[61 FR 3304, Jan. 31, 1996, as amended at 71 FR 75409, Dec. 15, 2007; 75 FR 60597, Oct. 1, 2010; 81 FR 67903, Oct. 3, 2016]

§123.3   How are disaster declarations made?

(a) There are five ways in which disaster declarations are issued which make SBA disaster loans possible:

(1) The President declares a Major Disaster and authorizes Federal Assistance, including individual assistance (Assistance to Individuals and Households Program).

(2) If the President declares a Major Disaster limited to public assistance only, a private nonprofit facility which provides non-critical services under guidelines of the Federal Emergency Management Agency (FEMA) must first apply to SBA for disaster loan assistance for such non-critical services before it could seek grant assistance from FEMA.

(3) SBA makes a physical disaster declaration, based on the occurrence of at least a minimum amount of physical damage to buildings, machinery, equipment, inventory, homes and other property. Such damage usually must meet the following tests:

(i) In any county or other smaller political subdivision of a State or U.S. possession, at least 25 homes or 25 businesses, or a combination of at least 25 homes, businesses, or other eligible institutions, each sustain uninsured losses of 40 percent or more of the estimated fair replacement value or pre-disaster fair market value of the damaged property, whichever is lower; or

(ii) In any such political subdivision, at least three businesses each sustain uninsured losses of 40 percent or more of the estimated fair replacement value or pre-disaster fair market value of the damaged property, whichever is lower, and, as a direct result of such physical damage, 25 percent or more of the work force in their community would be unemployed for at least 90 days; and

(iii) The Governor of the State in which the disaster occurred submits a written request to SBA for a physical disaster declaration by SBA (OMB Approval No. 3245-0121). This request should be delivered to the Disaster Assistance Field Operations Center serving the jurisdiction within 60 days of the date of the disaster. The addresses, phone numbers, and jurisdictions served by the field operations centers are published in the Federal Register.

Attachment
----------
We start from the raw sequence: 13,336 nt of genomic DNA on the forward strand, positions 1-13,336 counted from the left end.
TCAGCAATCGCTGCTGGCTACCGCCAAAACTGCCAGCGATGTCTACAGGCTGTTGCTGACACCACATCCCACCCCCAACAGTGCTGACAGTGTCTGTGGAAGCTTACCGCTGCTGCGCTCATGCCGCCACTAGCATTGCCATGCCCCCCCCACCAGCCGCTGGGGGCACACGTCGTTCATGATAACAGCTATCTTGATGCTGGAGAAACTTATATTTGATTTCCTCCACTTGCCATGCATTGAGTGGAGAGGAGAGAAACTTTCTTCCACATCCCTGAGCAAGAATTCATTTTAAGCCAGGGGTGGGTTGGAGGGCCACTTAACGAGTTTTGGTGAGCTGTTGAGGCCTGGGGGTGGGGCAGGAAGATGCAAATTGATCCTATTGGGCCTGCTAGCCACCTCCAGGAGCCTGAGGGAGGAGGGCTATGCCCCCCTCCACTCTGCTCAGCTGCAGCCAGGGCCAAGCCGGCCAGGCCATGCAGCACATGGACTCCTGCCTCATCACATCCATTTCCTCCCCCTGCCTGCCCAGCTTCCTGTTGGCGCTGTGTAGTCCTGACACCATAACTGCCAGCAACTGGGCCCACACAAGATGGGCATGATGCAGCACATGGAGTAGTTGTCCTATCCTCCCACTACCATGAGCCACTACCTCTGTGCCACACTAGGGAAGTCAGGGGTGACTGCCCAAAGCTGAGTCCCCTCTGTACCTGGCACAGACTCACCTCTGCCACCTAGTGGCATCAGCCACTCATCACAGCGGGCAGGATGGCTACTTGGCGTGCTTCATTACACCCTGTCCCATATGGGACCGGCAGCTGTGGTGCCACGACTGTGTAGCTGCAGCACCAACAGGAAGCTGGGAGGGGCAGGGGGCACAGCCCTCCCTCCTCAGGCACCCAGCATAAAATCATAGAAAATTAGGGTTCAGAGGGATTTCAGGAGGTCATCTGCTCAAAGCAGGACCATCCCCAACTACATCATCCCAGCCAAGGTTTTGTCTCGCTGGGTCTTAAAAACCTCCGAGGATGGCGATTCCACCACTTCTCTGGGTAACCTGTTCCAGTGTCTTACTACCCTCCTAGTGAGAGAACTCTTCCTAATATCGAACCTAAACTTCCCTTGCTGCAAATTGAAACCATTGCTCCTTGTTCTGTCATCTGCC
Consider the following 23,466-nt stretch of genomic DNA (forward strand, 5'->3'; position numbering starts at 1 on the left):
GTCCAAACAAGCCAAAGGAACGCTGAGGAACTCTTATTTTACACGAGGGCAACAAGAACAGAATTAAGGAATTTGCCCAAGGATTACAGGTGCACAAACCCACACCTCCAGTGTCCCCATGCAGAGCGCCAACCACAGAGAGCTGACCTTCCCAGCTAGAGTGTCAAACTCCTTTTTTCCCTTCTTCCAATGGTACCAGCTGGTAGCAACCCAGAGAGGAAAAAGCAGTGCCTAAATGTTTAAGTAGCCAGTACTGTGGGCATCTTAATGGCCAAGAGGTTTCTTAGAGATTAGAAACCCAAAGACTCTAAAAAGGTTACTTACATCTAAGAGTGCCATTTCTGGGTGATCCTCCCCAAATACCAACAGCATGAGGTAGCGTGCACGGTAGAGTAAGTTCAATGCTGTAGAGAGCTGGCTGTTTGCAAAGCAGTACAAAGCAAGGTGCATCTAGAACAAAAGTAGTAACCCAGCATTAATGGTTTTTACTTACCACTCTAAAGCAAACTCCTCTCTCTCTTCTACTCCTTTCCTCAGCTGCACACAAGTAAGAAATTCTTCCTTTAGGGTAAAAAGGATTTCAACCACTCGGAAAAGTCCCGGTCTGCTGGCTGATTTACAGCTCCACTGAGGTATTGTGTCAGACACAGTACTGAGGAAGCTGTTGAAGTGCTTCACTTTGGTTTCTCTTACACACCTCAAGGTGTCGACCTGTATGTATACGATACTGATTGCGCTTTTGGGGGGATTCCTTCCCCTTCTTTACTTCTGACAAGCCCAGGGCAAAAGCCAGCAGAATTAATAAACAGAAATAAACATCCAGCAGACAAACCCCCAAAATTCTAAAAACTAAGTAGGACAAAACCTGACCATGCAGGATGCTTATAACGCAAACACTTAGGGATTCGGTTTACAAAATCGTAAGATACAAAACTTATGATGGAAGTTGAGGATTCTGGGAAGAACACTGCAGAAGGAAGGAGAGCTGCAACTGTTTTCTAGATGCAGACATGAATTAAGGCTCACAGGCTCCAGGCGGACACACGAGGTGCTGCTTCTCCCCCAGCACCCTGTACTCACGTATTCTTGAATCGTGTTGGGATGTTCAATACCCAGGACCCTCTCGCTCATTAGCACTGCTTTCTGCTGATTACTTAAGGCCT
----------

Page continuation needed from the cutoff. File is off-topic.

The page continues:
(4) SBA makes an economic injury disaster declaration in response to a determination of a natural disaster by the Secretary of Agriculture.

(5) SBA makes an economic injury declaration in reliance on a state certification that at least five small business concerns in a disaster area have suffered substantial economic injury as a result of the disaster and are in need of financial assistance not otherwise available on reasonable terms. The state certification must be signed by the Governor, must specify the county or counties or other political subdivision in which the disaster occurred, and must be delivered (with supporting documentation) to the Disaster Assistance Field Operations Center serving the jurisdiction within 120 days of the disaster occurrence. When a Governor certifies with respect to a drought or to below average water levels, the supporting documentation must include findings which show that conditions during the incident period meet or exceed the U.S. Drought Monitor (USDM) standard of “severe” (Intensity level D-2 to D-4). The USDM may be found at http://drought.unl.edu/dm/monitor. With respect to below average water levels, the supplementary information accompanying the certification must include findings which establish long-term average water levels based on recorded historical data, show that current water levels are below long-term average levels, and demonstrate that economic injury has occurred as a direct result of the low water levels. Not later than 30 days after SBA receives a certification by a Governor, it shall respond in writing with its decision and its reasons.